Janet Thompson continues her guest blog about her new book Dear God, He’s Home! Read the first part of this blog

You, and He, Need an Outlet

When Bob retired, he bought two snowmobiles. I didn’t like those smelly things, but I didn’t want him to go alone. I was so happy when he met other snowmobilers and I didn’t have to go anymore! Then he started making friends who play golf and I gained some space to do my gardening.—Michelle

A stay-at-home man can become a wife’s full-time job as he tries to make her his new hobby! When does she retire from the household management or being a caregiver or parenting? Here are several creative ideas to help both of you adjust to, and even enjoy, this stay-at-home man season:

  • Develop individual hobbies, and if possible, do one together.
  • Both learn something you’ve always wanted to know how to do.
  • Leave the house on your own at least once a week.
  • Plan a weekly or monthly date together. Put it on your calendars.
  • If still parenting, join a babysitting co-op, trade off babysitting with friends, or if finances permit, hire a sitter and go have fun.
  • If you’re caring for a sick or disabled husband, ask a friend or family member to stay with him and do something for you—not just running errands and chores.
  • Exercise daily.
  • Serve as a volunteer for a charitable organization or a ministry.
  • When a husband retires, the wife retires from one home chore. Her choice.

Words of Wisdom from Wives with a Stay-at-Home Man

  • Make each day the best it can be. You don’t know how many days you’ll have left together. —Alice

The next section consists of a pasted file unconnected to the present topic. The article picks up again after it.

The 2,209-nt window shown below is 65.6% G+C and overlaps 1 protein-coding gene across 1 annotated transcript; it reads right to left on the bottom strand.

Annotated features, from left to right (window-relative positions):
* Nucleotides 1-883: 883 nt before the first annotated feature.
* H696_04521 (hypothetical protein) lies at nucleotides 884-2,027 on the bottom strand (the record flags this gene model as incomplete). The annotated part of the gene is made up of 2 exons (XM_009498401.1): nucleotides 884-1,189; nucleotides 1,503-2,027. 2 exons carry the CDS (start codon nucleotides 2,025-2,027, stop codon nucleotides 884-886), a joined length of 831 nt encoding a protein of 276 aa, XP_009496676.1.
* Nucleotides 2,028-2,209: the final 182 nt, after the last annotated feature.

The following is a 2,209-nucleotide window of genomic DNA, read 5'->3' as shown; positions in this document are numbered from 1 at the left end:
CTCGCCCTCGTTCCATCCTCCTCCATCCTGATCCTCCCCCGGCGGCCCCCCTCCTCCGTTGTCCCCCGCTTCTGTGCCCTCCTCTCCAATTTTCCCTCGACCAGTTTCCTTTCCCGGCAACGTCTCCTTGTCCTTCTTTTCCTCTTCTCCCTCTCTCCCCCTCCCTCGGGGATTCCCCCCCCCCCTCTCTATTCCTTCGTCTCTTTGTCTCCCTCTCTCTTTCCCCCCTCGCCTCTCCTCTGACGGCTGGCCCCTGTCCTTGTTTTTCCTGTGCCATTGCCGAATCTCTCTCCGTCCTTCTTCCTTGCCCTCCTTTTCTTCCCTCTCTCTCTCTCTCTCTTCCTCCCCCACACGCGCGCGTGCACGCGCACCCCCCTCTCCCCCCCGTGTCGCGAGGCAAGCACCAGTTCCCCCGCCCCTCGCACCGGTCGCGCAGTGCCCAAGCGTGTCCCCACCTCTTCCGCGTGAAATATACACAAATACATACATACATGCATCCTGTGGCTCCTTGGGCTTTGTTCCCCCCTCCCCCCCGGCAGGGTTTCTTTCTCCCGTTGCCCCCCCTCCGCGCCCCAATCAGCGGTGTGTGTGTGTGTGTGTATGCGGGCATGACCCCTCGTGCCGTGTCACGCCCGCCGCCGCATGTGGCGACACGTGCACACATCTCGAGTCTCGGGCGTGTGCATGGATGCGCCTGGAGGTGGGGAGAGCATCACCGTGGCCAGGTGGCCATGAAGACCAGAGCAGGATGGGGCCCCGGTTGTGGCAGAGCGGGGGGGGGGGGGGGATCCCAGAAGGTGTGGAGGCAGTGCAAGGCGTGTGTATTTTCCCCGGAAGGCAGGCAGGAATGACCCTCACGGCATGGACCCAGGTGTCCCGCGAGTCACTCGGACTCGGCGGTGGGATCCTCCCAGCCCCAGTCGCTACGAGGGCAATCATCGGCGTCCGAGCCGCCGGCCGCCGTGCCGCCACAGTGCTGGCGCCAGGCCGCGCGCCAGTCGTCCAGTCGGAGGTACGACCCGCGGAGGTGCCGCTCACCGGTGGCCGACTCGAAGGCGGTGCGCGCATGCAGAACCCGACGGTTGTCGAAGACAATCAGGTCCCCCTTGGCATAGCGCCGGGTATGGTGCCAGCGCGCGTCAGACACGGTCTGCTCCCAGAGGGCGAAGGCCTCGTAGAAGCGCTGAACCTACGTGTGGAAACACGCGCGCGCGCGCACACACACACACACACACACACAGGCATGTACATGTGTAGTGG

• Understand where your husband is at in his life and don’t make his retirement or at-home-experience miserable. —Alice
  • Don’t belittle or put down your husband—build him up. Find out his concerns and needs, don’t just focus on your own. —Alice
  • Communicate your needs honestly and lovingly. —Joan
  • When shopping together, pick a store that also has sporting, gardening, or electronic departments and let your husband browse or send him to find something. —Sue
  • What’s important to your spouse should also be important to you and what’s important to God should be important to both of you! —Janet (me)

My Stay-at-Home Man Shares

My husband, Dave, selflessly understood that I would have to write vulnerably and honestly about our messes and our miracles. In the Epilogue of Dear God, He’s Home!, Dave offers this closing advice:

So I leave you with these final words: Living with your spouse in stay-at-home man seasons of life, while different, is no more challenging than any other season of married life. You just have to constantly die to self as God teaches us, consider your spouse more important than yourself, and work as a team. I like the wise council I gleaned from Promise Keepers years ago and ultimately conveyed to my son, sons-in-law, and men’s small group studies—marriage isn’t a 50/50 proposition as proposed by some, but 100/0. If you give 100 percent and expect zero in return, you’ll grow to love your spouse as Christ loved the church, and your marriage will thrive. 

Learn more about Dear God, He’s Home!

This article includes excerpts from Dear God, He’s Home! A Woman’s Guide to Her Stay-at-Home Man (March release, New Hope Publishers) by author and speaker Janet Thompson. Janet is the founder of Woman to Woman Mentoring and the author of sixteen books, including the Face-to-Face Bible study series and The Team That Jesus Built. Janet and her stay-at-home man, Dave, are enjoying this season of life in the rural mountains of Idaho.

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